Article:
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your decorations suck

Chapter Text

Rey’s penchant for fall decorations all came about because of a challenge, as these things often do, especially when they involve someone as competitive and stubborn as she had always been. And when it came to being willing to dig in her heels and play dirty to win, Rey had no shame.

So when the first October that she’d lived in her apartment rolled around, and she’d seen the flyer for the contest, she knew what she had to do.

She had to win. Obviously.

The prize for the balcony-decorating contest was a month of free rent, so Rey was naturally invested for a reason more lofty than her obsession with winning. Money was never something she took for granted, and this was an easy way to save quite a bit of it.

So she beseeched her friends to help her come up with creative ideas for her decor, and amongst their small group, once their families’ storage sheds had been raided and glue guns put to good use, Rey’s balcony was a veritable fall feast for anyone who happened by.

Rose’s sister Paige had loaned her an inflatable ghost, nearly ten feet tall, which Rey leaned drunkenly over the third-floor railing. His presence was surrounded by orange twinkle lights, black sparkly garland, and pumpkins in every color of the rainbow. Her friends had hosted a pumpkin-decorating night, and between Finn’s jack-o-lantern carvings, Poe’s colorful Pride flags painted on gourds, and Kaydel’s funny memes re-created by pumpkins, Rey could barely find a spot to sit on her balcony.

But she still managed to wedge an old lawn chair out there, upon which she built the most spectacular scarecrow her mind could conjure: a large man in flannel plaid, huge legs made out of actual tree trunks, and a giant werewolf mask for a head. She’d topped it all with a large cowboy hat.

As Halloween crept closer, Rey managed to add a ghoul she’d crafted from clear plastic tape, a ghostly witch she made “hover” using string and wire hangers, and a headless horseman she’d crafted out of a child’s toy pony and some kids’ clothes she’d stuffed like her scarecrow.

The crowded balcony was festive in the extreme, and still she added the finishing touch: spooky sounds and tunes with the help of a large boombox.

Rey won the contest with ease, and after the hard-fought victory had forged a stronger bond between her friends, plus a sense of warmth that came from the enjoyment of the whole process, she couldn’t bear to part with her beloved decorations.

So she kept them in her unit’s meagre storage space, repurposing and rearranging them each year until she’d scrimped and saved enough for a down payment on her very own house.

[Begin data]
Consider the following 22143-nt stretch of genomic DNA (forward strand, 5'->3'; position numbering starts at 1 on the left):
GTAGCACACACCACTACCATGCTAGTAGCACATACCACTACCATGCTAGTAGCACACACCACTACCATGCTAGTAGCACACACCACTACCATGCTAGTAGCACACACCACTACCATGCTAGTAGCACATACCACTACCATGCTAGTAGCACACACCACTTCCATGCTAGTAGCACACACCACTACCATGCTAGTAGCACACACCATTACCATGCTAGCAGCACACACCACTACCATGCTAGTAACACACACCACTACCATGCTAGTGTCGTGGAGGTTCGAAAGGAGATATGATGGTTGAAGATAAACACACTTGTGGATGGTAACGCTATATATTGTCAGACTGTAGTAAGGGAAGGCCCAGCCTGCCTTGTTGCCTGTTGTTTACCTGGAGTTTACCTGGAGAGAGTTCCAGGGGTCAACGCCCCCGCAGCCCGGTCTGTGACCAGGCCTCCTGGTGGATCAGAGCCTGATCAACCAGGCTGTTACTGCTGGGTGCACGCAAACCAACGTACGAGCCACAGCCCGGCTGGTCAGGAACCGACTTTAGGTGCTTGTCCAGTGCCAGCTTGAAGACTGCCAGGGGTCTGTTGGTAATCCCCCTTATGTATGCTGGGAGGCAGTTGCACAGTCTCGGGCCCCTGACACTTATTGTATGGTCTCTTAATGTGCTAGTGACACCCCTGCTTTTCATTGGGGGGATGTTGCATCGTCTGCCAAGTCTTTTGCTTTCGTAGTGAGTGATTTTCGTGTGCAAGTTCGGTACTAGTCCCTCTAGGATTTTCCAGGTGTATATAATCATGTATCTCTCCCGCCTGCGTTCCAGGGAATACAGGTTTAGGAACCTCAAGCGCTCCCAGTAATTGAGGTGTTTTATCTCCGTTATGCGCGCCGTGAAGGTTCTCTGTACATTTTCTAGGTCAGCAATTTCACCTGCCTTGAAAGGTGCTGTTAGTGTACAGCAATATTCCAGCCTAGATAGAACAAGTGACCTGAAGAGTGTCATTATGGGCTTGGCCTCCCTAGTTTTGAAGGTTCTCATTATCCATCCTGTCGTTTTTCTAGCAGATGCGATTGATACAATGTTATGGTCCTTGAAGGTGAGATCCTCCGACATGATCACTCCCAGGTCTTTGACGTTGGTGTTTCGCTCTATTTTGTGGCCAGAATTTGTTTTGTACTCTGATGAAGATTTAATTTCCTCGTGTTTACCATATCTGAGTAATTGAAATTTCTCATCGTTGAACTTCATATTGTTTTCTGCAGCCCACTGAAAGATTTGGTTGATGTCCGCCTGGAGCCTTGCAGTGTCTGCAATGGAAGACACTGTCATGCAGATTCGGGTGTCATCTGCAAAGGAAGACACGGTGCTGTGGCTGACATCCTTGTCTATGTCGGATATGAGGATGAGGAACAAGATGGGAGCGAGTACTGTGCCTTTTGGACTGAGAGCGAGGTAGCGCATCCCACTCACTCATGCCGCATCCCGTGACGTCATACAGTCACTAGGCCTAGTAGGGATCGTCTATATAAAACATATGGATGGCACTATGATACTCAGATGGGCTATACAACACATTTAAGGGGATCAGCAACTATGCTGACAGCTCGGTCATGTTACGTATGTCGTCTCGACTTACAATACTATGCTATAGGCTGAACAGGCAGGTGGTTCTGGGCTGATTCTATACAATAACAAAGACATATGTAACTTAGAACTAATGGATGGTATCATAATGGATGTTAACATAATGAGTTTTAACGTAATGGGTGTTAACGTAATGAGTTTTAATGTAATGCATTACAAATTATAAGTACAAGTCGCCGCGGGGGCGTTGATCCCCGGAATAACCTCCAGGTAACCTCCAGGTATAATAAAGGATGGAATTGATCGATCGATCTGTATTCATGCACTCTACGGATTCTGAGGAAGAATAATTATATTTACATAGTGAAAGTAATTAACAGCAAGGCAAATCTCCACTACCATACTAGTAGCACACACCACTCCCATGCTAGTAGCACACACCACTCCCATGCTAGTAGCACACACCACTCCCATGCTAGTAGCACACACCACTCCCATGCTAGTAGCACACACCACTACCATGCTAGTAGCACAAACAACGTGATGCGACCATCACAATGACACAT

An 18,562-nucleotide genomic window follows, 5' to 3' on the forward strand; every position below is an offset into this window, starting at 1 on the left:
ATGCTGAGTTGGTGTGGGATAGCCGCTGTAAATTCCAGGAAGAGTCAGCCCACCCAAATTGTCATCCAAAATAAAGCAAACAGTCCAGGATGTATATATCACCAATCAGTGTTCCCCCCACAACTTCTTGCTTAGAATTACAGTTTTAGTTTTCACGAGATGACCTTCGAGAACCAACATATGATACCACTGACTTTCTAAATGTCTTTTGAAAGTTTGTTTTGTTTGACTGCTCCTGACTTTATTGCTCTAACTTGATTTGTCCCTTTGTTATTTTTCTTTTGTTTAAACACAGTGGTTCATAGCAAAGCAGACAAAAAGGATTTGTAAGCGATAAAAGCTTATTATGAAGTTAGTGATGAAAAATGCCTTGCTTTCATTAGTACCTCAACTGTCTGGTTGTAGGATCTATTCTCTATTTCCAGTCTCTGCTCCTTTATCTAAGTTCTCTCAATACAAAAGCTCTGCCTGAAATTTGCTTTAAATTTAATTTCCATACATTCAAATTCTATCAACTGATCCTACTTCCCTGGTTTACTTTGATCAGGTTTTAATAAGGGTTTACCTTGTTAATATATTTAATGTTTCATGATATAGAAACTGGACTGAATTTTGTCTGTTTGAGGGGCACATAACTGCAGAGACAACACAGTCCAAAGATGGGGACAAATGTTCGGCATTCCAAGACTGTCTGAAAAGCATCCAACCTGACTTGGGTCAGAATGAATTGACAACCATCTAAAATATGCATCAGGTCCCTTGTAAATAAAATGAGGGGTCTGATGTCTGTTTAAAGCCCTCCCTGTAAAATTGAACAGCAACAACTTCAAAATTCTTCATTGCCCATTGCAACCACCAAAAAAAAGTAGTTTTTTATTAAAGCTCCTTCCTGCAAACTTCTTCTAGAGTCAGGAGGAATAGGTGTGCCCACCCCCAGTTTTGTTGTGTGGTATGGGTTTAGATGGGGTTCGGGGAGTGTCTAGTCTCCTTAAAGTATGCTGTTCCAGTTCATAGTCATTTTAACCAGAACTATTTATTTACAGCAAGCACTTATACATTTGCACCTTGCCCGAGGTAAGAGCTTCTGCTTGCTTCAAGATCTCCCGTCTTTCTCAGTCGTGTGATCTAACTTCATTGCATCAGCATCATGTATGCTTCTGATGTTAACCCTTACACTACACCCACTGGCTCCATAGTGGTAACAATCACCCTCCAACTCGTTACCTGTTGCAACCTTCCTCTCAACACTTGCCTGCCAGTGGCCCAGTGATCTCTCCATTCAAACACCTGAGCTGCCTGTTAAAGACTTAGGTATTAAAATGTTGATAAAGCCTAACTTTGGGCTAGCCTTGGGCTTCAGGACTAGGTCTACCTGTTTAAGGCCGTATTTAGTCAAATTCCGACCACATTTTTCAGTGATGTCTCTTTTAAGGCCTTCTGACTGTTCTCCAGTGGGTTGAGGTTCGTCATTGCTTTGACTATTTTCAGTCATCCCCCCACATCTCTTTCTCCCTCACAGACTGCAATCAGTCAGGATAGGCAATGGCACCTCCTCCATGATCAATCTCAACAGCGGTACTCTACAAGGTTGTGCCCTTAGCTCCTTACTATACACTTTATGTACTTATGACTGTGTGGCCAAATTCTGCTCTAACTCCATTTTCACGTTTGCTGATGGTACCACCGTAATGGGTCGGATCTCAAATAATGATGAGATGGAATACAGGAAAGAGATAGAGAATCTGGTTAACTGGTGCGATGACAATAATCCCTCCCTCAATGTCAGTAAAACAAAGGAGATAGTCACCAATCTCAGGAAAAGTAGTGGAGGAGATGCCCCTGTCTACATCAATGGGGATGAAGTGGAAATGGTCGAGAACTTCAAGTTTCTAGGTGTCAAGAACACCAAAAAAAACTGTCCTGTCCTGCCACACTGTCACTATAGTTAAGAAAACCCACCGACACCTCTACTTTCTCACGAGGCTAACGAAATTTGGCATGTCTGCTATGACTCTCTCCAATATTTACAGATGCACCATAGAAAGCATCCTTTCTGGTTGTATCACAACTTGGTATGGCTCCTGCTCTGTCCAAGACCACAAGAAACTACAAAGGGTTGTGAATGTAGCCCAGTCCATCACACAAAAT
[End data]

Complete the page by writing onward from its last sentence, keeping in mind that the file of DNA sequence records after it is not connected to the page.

As she loaded her meager possessions into a small van she’d rented for the quick move across town, Rey smiled sentimentally down at her Halloween decor. She’d be able to afford new things now, but she could never part with these silly decorations that reminded her of her friends’ collaborative efforts.

So she moved them into her airy, spacious house, and they were the only things in her spare bedroom for months. All summer, she’d been focusing on the rest of her new home: her spartan kitchen, the master bedroom with its floor-bound mattress, and the couchless living room.

Now it was time to have some fun.

So, with fall finally having arrived, Rey stood in her kitchen one crisp morning, enjoying a cup of coffee from her very own coffee maker, and stared out the window at the “for sale” sign that was finally being removed from the house across the street. The tired-looking realtor looked up at Rey and gave her a wave. Rey returned the gesture with a smile through the large picture window, turning away when she saw a large moving van pull up. She’d investigate the new neighbors another time, once they’d moved in and had some time to settle.

As Rey wandered through her house—through the furnished living room, which now boasted not one, but two couches—and past her bedroom with its big IKEA bed frame, she pushed open the door to the spare room and grinned.

With glee, she let out a whoop: it was finally the day she got to decorate her very own house.

Rey had spent most of the morning getting ready for her friends’ annual decoration party, baking pumpkin bread and stocking up on pumpkin beer. She’d tidied the kitchen and had gotten out all of her indoor decor, setting up the witches and bats wherever empty spaces beckoned. Cobwebs of her own creation hung from the hearth, flames crackling warmly. She adjusted a heavy cauldron that perched on the edge of the fireplace when she heard the doorbell chime, wandering over to answer it, curious as to which of her habitually-late friends was early for a change.

She opened the door in her leggings and bare feet, a loose orange shirt drooping haphazardly off one shoulder, her hair thrown up in a sloppy bun with a few loose curls spilling out around her makeup-free face.